A steep learning curve seems an understatement looking back and during the process, in support of Simon’s teaching, I also decided to throw myself into everything that TVAM could offer through the various training activities as well as Thruxton skills day, St. Crispin’s observed rides and 3Rs to Wales together with a multitude of group and T-runs where I would make new friends and be met, mostly, with supportive encouragement and wise advice which I would soak up.
As with any new venture you expect there to be bumps in the road and maybe I don’t fit the persona of a typical biker although I have found it in general to be an inclusive and broad church bonded by a common passion. It did come as a surprise, though, when one Observer I barely know made his prejudice clear by announcing in front of me ‘There are too many public school voices here’! Whilst I well know that this is not representative I believe that TVAM deserve better than this. I AM SAFE provides a comprehensive checklist on a rider’s fitness; you would hope that tolerance towards others was a given.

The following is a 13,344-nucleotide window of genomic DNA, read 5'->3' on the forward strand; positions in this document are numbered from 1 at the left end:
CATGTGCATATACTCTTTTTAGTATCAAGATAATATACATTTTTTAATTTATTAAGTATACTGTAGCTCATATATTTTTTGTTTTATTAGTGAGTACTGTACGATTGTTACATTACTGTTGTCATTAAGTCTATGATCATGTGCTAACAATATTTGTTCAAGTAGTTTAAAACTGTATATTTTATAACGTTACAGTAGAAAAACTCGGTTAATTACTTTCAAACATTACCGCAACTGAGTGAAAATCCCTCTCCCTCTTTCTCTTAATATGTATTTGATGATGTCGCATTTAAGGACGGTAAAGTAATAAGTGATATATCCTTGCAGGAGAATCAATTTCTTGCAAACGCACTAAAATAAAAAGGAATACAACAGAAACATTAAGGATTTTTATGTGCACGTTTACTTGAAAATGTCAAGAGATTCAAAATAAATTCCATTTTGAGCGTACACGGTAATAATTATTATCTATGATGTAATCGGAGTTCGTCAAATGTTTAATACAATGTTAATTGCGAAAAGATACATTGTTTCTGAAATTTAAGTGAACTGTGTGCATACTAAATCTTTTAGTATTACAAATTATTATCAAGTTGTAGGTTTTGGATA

I think, after a further three bikes plus a wardrobe that has expanded exponentially, that I have now found my ‘comfort zone’ and although not to everyone’s taste (what bike is?) she does everything I need, providing fun, reliability, performance and range together with a belt drive! Not helped by the pandemic interregnum, combined with a couple of health issues, I realistically accept that bike time is no longer on my side so ambitious dreams of continental expeditions look more likely to be confined to Wales and the Isle of Wight. But that, together with some lovely rides in this part of the country, is fine by me; I am just grateful to be able to do it. I have also tried to give back something where possible supporting on occasion the toy run, ABC and as a GSR which is a win-win benefiting the role play ‘Associate’ as well as the TObs.
So I am indebted to TVAM/IAM RoadSmart for coming to the rescue and opening up a new world and community as an alternative to fishing or golf. It has also provided both physical and mental benefits as well as concentrating the mind with the occasional adrenaline rush reminiscent of looking into the dark void of night as the cargo ramp opens preparing to free fall parachute from a C-130 Hercules at 20,000 feet! And my driving has also received a long overdue wake up call to put it mildly! It may be a case of an old dog and new tricks but I have yet to get my head round mastering bike satnav; ironic from an airborne pathfinder in a past life. So, for the time being, I will count on trusty companions as well as a map and prismatic compass for backup!
First published in Slipstream March 2023